I let her set the pace and just stayed with her. At one point, she was even heard to say: "They're going too slowly!" We passed the finishing line at 34:57 which was faster than she was expecting (being in possession of the Witho "pessimist" gene).

I took a photo en route using my camera-phone. Apologies for the blurriness, but I *was* running at the time and you *could* say that it gives the photo a certain dynamism... possibly...

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I know there are some people who are reading this thinking: "Yeah, whatever, but I don't think I could run 5km". I know this because I thought that a couple of years ago. My sister still thought that a couple of months ago. But do you know what? We both could and did...

I'm so proud to have inspired her... she amazed herself yesterday.

Friday, May 13, 2005


... I'll be doing this:

More details here.
Thanks to all those who sponsored me - I've raised over £250 thanks to you.

Thursday, May 12, 2005

Sine, cosine, tangent

If you've ever seen what a sine wave looks like, you'll have also seen how my mood progressed through the course of yesterday.

Starting from the middle line, there was a progressive rise in mood as I had an uncharacteristically productive day at work. I wrote an implementation plan, and solved a long-standing problem with an AS400 application which I traced back to a cheeky auto-correct in Microsoft Word.

Towards the end of the day, at the peak of my sine wave, I checked the forum for my running club to see what the evening's run would have in store:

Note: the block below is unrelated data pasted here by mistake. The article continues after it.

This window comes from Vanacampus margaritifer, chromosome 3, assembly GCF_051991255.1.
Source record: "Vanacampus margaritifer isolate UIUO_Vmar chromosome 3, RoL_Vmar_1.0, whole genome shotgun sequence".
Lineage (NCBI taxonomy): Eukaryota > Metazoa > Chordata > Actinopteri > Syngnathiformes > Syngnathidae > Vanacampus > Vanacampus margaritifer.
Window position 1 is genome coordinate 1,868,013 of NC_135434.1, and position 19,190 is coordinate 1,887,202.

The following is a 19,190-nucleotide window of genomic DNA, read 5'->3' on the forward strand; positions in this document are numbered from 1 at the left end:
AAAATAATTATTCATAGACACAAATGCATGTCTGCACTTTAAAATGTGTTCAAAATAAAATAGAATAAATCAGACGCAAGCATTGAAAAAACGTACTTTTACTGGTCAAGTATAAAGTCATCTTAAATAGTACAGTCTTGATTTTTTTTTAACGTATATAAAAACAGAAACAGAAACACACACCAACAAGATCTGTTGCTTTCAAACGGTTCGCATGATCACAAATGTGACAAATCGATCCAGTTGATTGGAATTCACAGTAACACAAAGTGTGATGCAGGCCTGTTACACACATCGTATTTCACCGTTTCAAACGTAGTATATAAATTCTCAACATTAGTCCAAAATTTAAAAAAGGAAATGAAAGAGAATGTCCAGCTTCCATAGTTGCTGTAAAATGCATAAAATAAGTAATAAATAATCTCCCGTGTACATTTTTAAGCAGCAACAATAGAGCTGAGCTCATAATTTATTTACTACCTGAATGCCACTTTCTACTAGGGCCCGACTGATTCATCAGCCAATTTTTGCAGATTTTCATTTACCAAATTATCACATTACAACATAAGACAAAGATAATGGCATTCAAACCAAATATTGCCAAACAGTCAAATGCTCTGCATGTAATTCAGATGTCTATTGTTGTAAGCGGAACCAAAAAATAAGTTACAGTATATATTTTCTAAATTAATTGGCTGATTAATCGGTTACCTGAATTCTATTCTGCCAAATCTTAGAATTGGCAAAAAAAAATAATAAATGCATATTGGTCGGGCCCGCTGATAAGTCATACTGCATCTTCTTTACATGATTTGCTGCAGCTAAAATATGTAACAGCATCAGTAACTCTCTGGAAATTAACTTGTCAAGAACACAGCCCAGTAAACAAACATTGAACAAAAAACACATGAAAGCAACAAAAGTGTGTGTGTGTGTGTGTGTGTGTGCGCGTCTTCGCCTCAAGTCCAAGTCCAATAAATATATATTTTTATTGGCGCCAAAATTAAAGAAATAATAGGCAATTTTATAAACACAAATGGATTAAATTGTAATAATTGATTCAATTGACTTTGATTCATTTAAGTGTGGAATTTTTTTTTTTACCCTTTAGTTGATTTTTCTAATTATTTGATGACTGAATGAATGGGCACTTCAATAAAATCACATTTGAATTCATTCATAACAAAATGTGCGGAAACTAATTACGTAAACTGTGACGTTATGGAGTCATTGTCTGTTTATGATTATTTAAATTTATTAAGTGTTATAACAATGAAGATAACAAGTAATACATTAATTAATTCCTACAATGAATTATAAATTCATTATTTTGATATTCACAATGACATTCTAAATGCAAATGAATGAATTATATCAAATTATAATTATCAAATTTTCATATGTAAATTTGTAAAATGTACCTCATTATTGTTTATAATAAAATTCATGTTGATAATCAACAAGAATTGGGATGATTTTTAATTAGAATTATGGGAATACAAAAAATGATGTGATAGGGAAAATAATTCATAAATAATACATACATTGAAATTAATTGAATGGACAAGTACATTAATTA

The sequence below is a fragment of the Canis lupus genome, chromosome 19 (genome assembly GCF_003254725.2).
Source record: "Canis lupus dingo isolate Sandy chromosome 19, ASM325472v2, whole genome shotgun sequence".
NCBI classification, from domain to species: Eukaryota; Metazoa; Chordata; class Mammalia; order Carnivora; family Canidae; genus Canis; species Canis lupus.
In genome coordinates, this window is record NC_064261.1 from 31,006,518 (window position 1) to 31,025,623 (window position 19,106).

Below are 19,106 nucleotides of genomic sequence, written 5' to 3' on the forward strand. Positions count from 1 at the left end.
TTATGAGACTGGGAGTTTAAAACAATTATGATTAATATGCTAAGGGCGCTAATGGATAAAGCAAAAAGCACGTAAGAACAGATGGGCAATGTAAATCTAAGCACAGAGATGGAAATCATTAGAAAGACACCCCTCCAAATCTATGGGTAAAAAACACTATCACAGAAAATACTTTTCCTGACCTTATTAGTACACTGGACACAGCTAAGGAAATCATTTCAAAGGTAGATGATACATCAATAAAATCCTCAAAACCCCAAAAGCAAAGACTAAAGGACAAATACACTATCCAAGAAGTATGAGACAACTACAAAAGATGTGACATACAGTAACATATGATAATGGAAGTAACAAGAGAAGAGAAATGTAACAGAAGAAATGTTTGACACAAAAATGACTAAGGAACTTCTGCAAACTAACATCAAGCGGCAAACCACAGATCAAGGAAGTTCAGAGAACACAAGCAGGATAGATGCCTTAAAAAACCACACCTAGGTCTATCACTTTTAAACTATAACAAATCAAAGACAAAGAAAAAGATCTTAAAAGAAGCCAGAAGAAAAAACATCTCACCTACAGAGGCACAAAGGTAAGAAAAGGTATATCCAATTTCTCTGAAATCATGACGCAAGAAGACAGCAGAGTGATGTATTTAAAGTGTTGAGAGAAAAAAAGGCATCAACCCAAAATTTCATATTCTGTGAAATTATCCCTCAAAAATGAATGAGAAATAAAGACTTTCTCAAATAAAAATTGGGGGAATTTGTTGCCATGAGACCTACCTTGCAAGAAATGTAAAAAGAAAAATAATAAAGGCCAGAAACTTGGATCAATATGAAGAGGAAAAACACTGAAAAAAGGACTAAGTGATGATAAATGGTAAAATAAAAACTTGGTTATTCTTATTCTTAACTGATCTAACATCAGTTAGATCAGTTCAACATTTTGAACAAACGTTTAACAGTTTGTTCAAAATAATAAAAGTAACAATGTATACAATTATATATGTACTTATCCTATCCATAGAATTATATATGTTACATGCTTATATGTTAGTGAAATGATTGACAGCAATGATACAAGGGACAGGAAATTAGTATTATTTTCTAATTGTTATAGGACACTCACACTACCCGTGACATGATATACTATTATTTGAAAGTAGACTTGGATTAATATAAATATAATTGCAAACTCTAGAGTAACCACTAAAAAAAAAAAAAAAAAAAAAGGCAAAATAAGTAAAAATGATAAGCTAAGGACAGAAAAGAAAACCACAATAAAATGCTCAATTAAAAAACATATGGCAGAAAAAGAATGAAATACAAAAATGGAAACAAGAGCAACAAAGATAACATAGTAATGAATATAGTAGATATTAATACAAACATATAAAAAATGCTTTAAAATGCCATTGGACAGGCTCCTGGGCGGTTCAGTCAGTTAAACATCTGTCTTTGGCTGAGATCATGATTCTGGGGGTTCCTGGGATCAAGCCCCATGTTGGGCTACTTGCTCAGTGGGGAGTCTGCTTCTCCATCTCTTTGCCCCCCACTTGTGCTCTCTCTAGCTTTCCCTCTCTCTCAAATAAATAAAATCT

"Do you like crossing rivers?"
- Er, no.

"Running through waist high grass in a scene reminiscent of the paddy fields in Platoon?"
- No again.

"Running through silage? No??"
- Well anticipated...

"Well don't turn up this Wednesday then. If yes then meet at [insert meeting point] at 6.30pm. Only K knows the true horror, he survived, so you can too!!!"
"See ya then"
- I'm not so sure you will

What goes up, as they say, must go down. So it was for my sine wave.

Ever since the evenings have been light enough to run on unlit country lanes on a Wednesday evening, the running co-ordinators have gone to town with their off-road, cross-country runs.

Whilst many of the more serious outdoorsy runners are lapping it up, this is not a welcome change for the Witho. I run on tarmac roads, lanes, pavements or decent forest tracks. I have no interest whatsoever in running through long grass with uneven ground underfoot. Neither do I care much for scrambling over electric fences and stiles. Leaping over streams and scrambling up muddy banks gives me no pleasure whatsoever. On a walk, maybe. On a run, absolutely not...

Running, for me, is about establishing and maintaining a rhythm. You can't do either if you're constantly worried about what's underfoot, if you keep having to stop to clamber over a fence here, a stile there.

I posted a reply on the forum, suggesting that I would set up a splinter group to do a road run instead. I was asked where my sense of adventure was...